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Delta Farm Press
by Jeremy Ross, Professor and Extension Agronomist - Soybeans - June 11, 2021
With the exceptional rainfall we have had over the past two weeks, especially in southern
Arkansas, I have had numerous calls asking how flooding will affect a soybean plant.
The answer to this question is, it depends. There are several factors that will determine
if a soybean plant will survive flooded conditions. These factors include plant growth
stage, duration of the flood, depth of the flood, clarity of the water, movement of
the water, air temperature, and amount of sunlight. There could be additional factors,
but the bottom line is, the longer plants are in submerged conditions the less likely
they will survive. As a rule, soybean plants in submerged conditions over 48 hours
will begin to stress and die. At this point, early estimates for the southeastern
portion of Arkansas that had the most flooding is 20% or greater of the soybean acreage
will be affected. Many of these acres will be replanted, and below are my recommendations
to consider for late-planted soybean.
Use seed treatments to prevent soil insect/disease damage, and reduce the likelihood
of a replant situation. Data shows a yield advantage with these seed treatments on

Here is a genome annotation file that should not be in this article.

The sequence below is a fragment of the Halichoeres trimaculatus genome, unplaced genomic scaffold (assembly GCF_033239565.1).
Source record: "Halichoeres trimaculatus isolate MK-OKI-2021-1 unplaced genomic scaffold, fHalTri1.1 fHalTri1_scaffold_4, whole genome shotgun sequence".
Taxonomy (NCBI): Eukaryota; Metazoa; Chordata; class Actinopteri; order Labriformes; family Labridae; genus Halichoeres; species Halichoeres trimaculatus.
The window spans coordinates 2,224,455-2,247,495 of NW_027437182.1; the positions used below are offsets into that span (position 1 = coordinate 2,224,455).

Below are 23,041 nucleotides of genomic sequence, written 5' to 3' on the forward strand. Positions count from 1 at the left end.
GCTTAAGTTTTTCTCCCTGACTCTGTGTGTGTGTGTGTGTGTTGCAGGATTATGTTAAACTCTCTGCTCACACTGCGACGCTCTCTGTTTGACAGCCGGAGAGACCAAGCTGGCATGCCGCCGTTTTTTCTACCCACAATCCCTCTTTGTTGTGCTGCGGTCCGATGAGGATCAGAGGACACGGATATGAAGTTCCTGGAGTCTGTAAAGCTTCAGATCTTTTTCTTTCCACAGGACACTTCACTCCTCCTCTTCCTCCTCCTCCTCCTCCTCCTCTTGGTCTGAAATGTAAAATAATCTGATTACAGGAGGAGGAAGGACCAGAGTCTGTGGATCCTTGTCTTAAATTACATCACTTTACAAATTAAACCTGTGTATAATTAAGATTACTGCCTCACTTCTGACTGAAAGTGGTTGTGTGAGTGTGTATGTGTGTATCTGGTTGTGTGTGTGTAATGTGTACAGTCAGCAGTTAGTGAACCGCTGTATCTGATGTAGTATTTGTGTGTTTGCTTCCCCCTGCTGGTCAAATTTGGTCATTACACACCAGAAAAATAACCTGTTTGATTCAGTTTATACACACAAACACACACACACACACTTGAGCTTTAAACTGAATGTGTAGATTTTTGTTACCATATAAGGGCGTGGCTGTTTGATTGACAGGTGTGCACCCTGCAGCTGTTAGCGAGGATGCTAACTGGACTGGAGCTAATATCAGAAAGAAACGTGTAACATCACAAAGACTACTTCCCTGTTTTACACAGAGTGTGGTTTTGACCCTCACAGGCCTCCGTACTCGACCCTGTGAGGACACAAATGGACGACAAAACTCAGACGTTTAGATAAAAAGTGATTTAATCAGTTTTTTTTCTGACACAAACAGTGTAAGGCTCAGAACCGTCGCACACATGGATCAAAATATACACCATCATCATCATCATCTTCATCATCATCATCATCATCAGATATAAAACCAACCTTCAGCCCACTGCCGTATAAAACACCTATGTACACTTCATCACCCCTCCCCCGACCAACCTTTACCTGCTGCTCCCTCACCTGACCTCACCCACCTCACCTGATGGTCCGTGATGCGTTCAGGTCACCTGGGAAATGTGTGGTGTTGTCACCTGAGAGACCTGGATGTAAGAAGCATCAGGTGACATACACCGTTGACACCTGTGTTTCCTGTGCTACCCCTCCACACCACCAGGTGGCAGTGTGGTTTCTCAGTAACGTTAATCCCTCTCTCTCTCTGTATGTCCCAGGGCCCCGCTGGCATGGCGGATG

the extremes of the planting window, and we are at the end of the planting window.
Previous research has shown a significant yield increase with the use of soybean inoculants,
even where soybeans have been grown in the past. Data from a multi-year evaluation
of inoculants and planting dates show a soybean grain yield increase of 6 and 11 bu/ac
with June and July planting dates, respectively. Several inoculant products were
tested, and all preformed equally. When treating seed with inoculants, ensure that
the inoculant product has not expired, check inoculant label for recommended insecticide/fungicide
seed treatments, and do no use chlorinated water for seed treatment slurry.
Scout field often prior to and during reproduction. Corn earworms and stinkbugs could
be a huge problem on late planted soybeans. Try and plant soybean varieties with
good disease packages. Strobilurin- resistant Frogeye leaf spot has been reported
in Arkansas, and combination products will need to be applied to control this disease.